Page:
Not being preachy, but check this out:
Last fall I wrote a heartbreaking piece on the childhood obesity epidemic in New York City, particularly in the Bronx and it broke my heart when I interviewed a Lincoln Hospital doctor who runs a childhood and youth obesity clinic--toddlers as young as three are being diagnosed with Diabetes II. Causes, are many, societal, environmental and social: parents feed kids garbage (during my visit, I saw parents pushing strollers with babies drinking Coke inside their milk bottles. They, in turn, holding bags of chips. There are very few play grounds and parks for kids to run around in, and parents are reticent to let their kids out for fear that the streets are a dangerous playground. (They can be.) In public schools, gym class/physical education has been deleted from curriculum. So this generation of American children will have--for the first time ever--a lower life expectancy than their parents! Kids are eating poorly and not exercising. So are their parents. This is all going to catch up to us, individually and collectively as a nation.
Two things hit home for me and made me want to change how I eat: I watched a remarkable documentary, "Food Matters," which takes a hard-hitting look at how the food we consume is hurting or helping our health. The obesity epidemic is no coincidence and it's directly tied to the horrifyingly unhealthy foods that are sold in today's supermarkets and the fast food proliferation that exits in our lives. It's also about our values as a nation around food and luxury goods.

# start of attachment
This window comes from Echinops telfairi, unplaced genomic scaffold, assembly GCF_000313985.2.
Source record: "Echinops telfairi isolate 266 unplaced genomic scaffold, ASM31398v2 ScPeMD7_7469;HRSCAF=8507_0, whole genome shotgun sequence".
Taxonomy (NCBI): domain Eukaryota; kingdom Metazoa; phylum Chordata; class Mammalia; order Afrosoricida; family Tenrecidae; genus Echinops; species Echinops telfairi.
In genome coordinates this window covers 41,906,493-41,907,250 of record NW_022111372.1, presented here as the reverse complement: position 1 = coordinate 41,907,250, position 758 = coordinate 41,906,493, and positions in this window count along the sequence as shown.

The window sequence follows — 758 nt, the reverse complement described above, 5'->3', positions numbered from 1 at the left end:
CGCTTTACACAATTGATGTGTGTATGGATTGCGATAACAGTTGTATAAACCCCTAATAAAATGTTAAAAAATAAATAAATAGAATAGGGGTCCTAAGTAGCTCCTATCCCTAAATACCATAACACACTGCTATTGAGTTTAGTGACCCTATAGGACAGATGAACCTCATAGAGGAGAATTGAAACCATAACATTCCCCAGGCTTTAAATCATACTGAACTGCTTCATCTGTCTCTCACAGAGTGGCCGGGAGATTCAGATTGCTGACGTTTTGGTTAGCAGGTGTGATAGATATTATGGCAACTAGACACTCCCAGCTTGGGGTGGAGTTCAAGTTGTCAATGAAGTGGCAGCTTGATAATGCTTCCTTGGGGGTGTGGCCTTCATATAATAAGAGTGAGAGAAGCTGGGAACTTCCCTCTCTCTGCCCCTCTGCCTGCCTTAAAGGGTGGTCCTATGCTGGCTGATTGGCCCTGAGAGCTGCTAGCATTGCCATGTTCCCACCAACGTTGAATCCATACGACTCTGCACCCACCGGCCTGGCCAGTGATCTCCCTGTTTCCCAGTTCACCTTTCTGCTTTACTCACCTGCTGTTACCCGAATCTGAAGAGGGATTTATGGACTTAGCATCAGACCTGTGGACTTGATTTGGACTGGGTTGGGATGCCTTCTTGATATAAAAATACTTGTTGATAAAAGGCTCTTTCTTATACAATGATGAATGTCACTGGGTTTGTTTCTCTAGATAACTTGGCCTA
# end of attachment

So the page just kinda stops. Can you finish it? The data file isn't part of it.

One particular expert was poignant when he said that it baffles him how adults are willing to spend $30 to $40 thousand dollars on a Lexus yet feed their kids and themselves pre packaged TV dinners. Amen.
I actually come from a family where mother would never used canned foods or fast foods. She fed us oatmeal in the morning, not corn flakes. (We could not afford those treats anyway.) The only thing she gave us that came out of a can were the canned veggies-carrots, beets, green beans, peas. And she did because there were no farmer's markets in the neighborhood. Mom was never a fast food kind-a cook, though honestly, in her golden age, she has taken to Fish Fillets from Mc Donald's, Popeye's Chicken and Tripletas. (See picture above.) But the thing is, I had a base that was a good example. And I am going back to it.
The other influence that changed my perspective on food was hot yoga. Since the practice entered my life, I have noticed how my body and cravings changed. Greasy, fried, heavily processed foods are now rejected by my body. I can't even look at them. It may sound fancy and that I am a traitor to my cuchifrito-fried-food-cuisine loving people, but the truth is, that grease is bad for me. And bad for you.
So, the next time you are counting your pennies to get that awesome Gucci this or Balenciaga that--think how happy your insides will be with a delicious-nutrient-wholesome organic meal, or two, or three. Your heart, spleen, kidneys and all your innards will thank you.
Posted by Sandra Guzman at 5:52 PM